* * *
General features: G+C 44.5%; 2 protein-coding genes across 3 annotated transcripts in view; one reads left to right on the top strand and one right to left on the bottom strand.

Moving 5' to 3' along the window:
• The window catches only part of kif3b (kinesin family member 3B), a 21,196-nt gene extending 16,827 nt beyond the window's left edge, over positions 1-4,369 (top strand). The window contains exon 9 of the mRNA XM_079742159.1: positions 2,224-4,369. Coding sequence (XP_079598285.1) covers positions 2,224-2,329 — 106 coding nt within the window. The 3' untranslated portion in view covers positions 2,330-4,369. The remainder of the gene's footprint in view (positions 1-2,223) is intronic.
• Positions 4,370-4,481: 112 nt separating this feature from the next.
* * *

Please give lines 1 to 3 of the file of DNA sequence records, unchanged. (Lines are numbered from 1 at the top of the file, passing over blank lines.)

General features: G+C 44.5%; 2 protein-coding genes across 3 annotated transcripts in view; one reads left to right on the top strand and one right to left on the bottom strand.

Moving 5' to 3' along the window:
• The window catches only part of kif3b (kinesin family member 3B), a 21,196-nt gene extending 16,827 nt beyond the window's left edge, over positions 1-4,369 (top strand). The window contains exon 9 of the mRNA XM_079742159.1: positions 2,224-4,369. Coding sequence (XP_079598285.1) covers positions 2,224-2,329 — 106 coding nt within the window. The 3' untranslated portion in view covers positions 2,330-4,369. The remainder of the gene's footprint in view (positions 1-2,223) is intronic.